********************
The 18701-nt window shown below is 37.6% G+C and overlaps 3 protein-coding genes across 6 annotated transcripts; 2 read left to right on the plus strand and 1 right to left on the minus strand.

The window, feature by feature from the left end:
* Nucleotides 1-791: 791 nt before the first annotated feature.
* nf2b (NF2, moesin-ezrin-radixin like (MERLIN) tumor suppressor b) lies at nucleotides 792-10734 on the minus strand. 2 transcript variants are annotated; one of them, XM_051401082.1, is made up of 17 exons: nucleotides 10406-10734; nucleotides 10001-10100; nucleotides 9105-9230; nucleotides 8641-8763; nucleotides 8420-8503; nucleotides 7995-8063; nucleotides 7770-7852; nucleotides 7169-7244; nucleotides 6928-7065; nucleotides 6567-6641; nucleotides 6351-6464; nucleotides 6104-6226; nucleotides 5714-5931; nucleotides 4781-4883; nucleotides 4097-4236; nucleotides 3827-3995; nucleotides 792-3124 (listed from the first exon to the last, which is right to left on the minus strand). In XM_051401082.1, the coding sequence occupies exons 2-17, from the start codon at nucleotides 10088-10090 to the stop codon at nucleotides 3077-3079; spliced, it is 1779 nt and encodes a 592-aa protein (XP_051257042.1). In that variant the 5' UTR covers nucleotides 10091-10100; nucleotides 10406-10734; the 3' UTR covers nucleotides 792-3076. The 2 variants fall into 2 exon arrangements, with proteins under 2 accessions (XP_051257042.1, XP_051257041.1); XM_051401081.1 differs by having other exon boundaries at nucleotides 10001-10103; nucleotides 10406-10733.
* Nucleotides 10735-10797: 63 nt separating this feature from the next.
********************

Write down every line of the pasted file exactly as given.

The 18701-nt window shown below is 37.6% G+C and overlaps 3 protein-coding genes across 6 annotated transcripts; 2 read left to right on the plus strand and 1 right to left on the minus strand.

The window, feature by feature from the left end:
* Nucleotides 1-791: 791 nt before the first annotated feature.
* nf2b (NF2, moesin-ezrin-radixin like (MERLIN) tumor suppressor b) lies at nucleotides 792-10734 on the minus strand. 2 transcript variants are annotated; one of them, XM_051401082.1, is made up of 17 exons: nucleotides 10406-10734; nucleotides 10001-10100; nucleotides 9105-9230; nucleotides 8641-8763; nucleotides 8420-8503; nucleotides 7995-8063; nucleotides 7770-7852; nucleotides 7169-7244; nucleotides 6928-7065; nucleotides 6567-6641; nucleotides 6351-6464; nucleotides 6104-6226; nucleotides 5714-5931; nucleotides 4781-4883; nucleotides 4097-4236; nucleotides 3827-3995; nucleotides 792-3124 (listed from the first exon to the last, which is right to left on the minus strand). In XM_051401082.1, the coding sequence occupies exons 2-17, from the start codon at nucleotides 10088-10090 to the stop codon at nucleotides 3077-3079; spliced, it is 1779 nt and encodes a 592-aa protein (XP_051257042.1). In that variant the 5' UTR covers nucleotides 10091-10100; nucleotides 10406-10734; the 3' UTR covers nucleotides 792-3076. The 2 variants fall into 2 exon arrangements, with proteins under 2 accessions (XP_051257042.1, XP_051257041.1); XM_051401081.1 differs by having other exon boundaries at nucleotides 10001-10103; nucleotides 10406-10733.
* Nucleotides 10735-10797: 63 nt separating this feature from the next.